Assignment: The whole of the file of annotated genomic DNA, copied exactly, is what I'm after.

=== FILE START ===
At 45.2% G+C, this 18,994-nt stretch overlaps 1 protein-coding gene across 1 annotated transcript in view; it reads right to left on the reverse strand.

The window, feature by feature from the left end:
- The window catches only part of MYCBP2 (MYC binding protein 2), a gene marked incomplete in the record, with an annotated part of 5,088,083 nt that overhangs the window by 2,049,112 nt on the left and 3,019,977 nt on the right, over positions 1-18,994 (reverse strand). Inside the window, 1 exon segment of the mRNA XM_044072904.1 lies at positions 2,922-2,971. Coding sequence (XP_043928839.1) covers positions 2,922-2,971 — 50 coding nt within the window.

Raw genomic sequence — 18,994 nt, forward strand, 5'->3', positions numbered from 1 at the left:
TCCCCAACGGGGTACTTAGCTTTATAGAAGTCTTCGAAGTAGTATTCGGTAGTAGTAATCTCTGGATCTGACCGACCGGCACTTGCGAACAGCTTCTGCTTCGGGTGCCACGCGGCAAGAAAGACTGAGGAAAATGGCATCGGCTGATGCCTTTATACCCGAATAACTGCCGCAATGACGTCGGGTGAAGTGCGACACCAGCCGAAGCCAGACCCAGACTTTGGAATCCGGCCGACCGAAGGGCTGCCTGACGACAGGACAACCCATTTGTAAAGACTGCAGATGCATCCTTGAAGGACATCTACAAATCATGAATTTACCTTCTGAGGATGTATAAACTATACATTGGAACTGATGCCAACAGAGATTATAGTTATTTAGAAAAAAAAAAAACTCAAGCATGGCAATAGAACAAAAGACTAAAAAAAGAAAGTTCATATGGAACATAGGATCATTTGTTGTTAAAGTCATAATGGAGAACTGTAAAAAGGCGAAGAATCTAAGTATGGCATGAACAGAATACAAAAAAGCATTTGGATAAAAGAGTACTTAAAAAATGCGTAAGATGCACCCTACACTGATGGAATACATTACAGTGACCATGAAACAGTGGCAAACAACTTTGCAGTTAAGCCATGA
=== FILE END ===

At 45.2% G+C, this 18,994-nt stretch overlaps 1 protein-coding gene across 1 annotated transcript in view; it reads right to left on the reverse strand.

The window, feature by feature from the left end:
- The window catches only part of MYCBP2 (MYC binding protein 2), a gene marked incomplete in the record, with an annotated part of 5,088,083 nt that overhangs the window by 2,049,112 nt on the left and 3,019,977 nt on the right, over positions 1-18,994 (reverse strand). Inside the window, 1 exon segment of the mRNA XM_044072904.1 lies at positions 2,922-2,971. Coding sequence (XP_043928839.1) covers positions 2,922-2,971 — 50 coding nt within the window.

Raw genomic sequence — 18,994 nt, forward strand, 5'->3', positions numbered from 1 at the left:
TCCCCAACGGGGTACTTAGCTTTATAGAAGTCTTCGAAGTAGTATTCGGTAGTAGTAATCTCTGGATCTGACCGACCGGCACTTGCGAACAGCTTCTGCTTCGGGTGCCACGCGGCAAGAAAGACTGAGGAAAATGGCATCGGCTGATGCCTTTATACCCGAATAACTGCCGCAATGACGTCGGGTGAAGTGCGACACCAGCCGAAGCCAGACCCAGACTTTGGAATCCGGCCGACCGAAGGGCTGCCTGACGACAGGACAACCCATTTGTAAAGACTGCAGATGCATCCTTGAAGGACATCTACAAATCATGAATTTACCTTCTGAGGATGTATAAACTATACATTGGAACTGATGCCAACAGAGATTATAGTTATTTAGAAAAAAAAAAAACTCAAGCATGGCAATAGAACAAAAGACTAAAAAAAGAAAGTTCATATGGAACATAGGATCATTTGTTGTTAAAGTCATAATGGAGAACTGTAAAAAGGCGAAGAATCTAAGTATGGCATGAACAGAATACAAAAAAGCATTTGGATAAAAGAGTACTTAAAAAATGCGTAAGATGCACCCTACACTGATGGAATACATTACAGTGACCATGAAACAGTGGCAAACAACTTTGCAGTTAAGCCATGA